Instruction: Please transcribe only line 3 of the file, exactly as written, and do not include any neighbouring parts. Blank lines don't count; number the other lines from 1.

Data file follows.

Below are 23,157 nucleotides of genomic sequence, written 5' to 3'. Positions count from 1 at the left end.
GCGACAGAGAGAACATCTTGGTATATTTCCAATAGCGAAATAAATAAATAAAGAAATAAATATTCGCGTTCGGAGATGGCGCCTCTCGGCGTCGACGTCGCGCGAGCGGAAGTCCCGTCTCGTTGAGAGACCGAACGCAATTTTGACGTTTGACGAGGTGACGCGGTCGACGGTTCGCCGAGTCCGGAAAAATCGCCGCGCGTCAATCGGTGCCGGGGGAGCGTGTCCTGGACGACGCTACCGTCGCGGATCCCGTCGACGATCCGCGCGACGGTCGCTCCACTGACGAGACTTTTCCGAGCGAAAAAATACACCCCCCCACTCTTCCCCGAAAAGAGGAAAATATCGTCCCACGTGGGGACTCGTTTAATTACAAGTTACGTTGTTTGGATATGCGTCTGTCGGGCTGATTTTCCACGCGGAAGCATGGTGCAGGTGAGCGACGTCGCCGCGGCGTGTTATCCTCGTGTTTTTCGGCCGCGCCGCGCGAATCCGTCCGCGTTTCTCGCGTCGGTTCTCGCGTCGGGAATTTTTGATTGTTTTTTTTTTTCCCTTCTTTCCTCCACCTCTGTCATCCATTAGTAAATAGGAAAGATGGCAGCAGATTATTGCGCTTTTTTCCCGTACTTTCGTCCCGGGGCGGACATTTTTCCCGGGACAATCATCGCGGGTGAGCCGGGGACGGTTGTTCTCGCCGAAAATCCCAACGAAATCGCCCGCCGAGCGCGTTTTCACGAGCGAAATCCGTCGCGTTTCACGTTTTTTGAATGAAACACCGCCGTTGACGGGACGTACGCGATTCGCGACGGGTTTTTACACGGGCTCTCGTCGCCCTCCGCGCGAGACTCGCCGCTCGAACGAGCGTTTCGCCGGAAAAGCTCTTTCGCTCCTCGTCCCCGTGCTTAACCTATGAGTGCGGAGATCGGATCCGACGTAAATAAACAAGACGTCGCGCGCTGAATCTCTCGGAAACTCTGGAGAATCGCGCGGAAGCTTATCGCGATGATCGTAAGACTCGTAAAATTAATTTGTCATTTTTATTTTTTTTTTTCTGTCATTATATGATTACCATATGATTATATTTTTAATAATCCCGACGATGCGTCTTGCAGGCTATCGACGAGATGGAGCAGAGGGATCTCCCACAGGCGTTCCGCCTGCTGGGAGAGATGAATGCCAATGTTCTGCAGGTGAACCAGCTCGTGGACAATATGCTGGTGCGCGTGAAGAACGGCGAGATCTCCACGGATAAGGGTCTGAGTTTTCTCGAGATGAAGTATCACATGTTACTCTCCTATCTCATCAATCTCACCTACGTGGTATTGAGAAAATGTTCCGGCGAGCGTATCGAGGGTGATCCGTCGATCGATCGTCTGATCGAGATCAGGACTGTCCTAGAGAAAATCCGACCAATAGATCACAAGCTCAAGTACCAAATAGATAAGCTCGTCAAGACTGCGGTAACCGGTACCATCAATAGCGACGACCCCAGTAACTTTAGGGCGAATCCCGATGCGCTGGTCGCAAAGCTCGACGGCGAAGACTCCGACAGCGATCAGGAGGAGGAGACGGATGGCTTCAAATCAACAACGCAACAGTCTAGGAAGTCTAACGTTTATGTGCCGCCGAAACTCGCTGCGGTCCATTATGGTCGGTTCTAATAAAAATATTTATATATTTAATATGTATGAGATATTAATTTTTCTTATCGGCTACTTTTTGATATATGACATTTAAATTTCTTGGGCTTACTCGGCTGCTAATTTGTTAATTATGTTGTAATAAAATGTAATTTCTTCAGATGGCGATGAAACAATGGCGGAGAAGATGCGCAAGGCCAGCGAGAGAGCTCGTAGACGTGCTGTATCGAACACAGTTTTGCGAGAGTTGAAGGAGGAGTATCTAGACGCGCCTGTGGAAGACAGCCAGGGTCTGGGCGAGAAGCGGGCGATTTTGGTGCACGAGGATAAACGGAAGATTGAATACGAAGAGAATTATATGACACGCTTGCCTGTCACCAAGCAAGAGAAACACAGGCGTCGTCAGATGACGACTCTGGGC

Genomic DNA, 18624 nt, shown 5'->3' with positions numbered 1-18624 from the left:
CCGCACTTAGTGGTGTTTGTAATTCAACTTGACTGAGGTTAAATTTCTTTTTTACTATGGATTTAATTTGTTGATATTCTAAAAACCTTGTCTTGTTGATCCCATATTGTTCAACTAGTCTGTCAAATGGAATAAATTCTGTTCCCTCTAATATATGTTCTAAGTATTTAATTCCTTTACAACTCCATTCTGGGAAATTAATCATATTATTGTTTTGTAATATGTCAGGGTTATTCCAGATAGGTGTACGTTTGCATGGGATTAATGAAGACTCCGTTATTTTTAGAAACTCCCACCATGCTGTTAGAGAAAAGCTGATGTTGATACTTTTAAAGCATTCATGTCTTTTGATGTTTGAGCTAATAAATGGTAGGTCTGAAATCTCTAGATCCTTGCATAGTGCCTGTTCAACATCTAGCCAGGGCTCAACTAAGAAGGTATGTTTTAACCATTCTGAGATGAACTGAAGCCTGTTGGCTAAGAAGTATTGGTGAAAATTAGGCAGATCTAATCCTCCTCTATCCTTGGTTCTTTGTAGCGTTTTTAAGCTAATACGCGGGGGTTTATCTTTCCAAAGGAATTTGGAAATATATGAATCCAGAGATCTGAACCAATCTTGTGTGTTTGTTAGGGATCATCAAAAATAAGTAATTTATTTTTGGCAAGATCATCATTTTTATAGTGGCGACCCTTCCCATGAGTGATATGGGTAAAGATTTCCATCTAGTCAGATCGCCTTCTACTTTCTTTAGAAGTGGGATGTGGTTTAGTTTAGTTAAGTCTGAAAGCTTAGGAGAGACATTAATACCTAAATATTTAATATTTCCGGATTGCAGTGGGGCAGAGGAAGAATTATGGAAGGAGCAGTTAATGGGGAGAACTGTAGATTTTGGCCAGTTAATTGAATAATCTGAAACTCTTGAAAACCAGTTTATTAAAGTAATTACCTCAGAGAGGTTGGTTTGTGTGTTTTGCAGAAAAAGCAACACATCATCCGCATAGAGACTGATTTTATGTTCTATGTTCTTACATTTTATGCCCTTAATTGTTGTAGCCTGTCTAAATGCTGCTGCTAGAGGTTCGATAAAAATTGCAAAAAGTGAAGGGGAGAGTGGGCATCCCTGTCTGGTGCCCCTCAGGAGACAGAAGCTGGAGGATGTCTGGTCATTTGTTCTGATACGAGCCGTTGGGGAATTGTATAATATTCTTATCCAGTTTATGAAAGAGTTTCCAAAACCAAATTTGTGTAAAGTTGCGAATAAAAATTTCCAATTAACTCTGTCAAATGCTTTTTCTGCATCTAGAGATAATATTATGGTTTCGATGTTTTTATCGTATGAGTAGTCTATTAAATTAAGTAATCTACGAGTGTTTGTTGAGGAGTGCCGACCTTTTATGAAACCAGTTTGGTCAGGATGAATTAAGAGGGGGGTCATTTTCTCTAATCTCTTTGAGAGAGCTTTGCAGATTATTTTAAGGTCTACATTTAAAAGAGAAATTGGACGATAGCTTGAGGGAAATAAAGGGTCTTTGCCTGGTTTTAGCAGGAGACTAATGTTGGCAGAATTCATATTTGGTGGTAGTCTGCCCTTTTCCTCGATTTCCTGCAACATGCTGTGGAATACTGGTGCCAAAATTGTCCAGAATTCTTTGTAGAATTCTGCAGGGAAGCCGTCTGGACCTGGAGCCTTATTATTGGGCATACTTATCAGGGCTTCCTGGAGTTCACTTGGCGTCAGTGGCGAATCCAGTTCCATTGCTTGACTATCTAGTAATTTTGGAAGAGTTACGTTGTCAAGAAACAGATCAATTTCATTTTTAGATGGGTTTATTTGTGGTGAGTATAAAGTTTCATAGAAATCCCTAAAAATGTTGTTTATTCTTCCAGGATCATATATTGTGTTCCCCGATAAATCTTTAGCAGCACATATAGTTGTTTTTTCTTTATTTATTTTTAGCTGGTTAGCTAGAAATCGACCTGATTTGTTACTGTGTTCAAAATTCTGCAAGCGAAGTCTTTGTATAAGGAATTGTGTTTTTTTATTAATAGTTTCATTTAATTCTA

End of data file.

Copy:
Genomic DNA, 18624 nt, shown 5'->3' with positions numbered 1-18624 from the left: